successfully developing all aspects of this new school and have high aspirations
for its future development and improvement.
- Pupils achieve well and most make good progress although there are times
when more could be expected of the more-able pupils. Pupils become confident
readers because there is a consistent approach to the teaching of phonics and
- Teaching is good. Where lessons fall short of outstanding or good, it is often
because of a lack of opportunities for the more-able to make rapid progress
through independent work at a challenging level. The excellent facilities and
stimulating learning environment in the Early Years Foundation Stage,
combined with the highly skilled staff, ensure the children do well.
- Pupils have a strong understanding of right and wrong, behave well and have a
deep appreciation and enjoyment of school life. Pupils’ personal development is
good because they are encouraged to see their potential and are given the self-
confidence to work hard and aim high. They develop high expectations of both
the school and themselves.
- The school’s early progress has undoubtedly been brought about by the diligent
efforts of staff. They have been guided by the dynamic leadership of the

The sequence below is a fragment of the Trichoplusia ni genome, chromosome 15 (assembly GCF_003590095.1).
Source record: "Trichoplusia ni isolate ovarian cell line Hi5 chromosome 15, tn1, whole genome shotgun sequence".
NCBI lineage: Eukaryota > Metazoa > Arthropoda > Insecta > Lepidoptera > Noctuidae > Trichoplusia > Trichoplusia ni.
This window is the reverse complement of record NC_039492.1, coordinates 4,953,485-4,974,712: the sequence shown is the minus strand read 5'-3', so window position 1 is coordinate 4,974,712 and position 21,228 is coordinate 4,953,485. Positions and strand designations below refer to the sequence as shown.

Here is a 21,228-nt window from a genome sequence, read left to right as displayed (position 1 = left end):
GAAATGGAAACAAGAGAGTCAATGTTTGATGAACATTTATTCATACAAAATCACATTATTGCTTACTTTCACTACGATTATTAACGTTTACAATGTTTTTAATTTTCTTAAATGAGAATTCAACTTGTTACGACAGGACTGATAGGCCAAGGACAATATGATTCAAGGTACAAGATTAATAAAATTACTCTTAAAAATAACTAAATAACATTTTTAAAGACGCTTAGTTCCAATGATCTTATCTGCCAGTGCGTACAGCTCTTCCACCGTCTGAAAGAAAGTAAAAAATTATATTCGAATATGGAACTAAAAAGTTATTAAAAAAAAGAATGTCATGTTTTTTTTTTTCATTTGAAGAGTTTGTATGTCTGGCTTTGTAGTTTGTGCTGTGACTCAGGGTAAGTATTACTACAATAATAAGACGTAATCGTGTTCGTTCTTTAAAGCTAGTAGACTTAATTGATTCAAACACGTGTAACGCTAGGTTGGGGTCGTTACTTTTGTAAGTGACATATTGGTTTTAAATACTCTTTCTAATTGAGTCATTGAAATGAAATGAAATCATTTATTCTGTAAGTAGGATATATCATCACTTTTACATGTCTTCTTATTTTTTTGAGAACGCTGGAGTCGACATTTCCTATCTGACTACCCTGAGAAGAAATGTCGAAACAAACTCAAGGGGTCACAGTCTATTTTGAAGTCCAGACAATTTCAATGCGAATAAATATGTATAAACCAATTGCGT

headteacher and deputy headteacher. The governing body has only recently
been formed. It satisfactorily supports the school but has not developed a
strong enough approach to holding the school to account for its performance.
What does the school need to do to improve further?
- Raise the attainment of more-able pupils by ensuring that all lessons:
provide challenging tasks that motivate them to achieve highly
contain clear guidance on how to extend their learning
develop pupils’ higher-level problem solving and independent learning
encourage more interaction and questioning.
- Develop the skills of the governing body to hold the school to account by
creating opportunities for governors to attend appropriate training.
Achievement of pupils
The skills and understanding of children on entry to Reception are generally below
expectations. They make good progress in reading, writing and mathematics because
these skills are reinforced every day. The well-organised environment provides a
wide variety of opportunities for the children to develop their skills through activities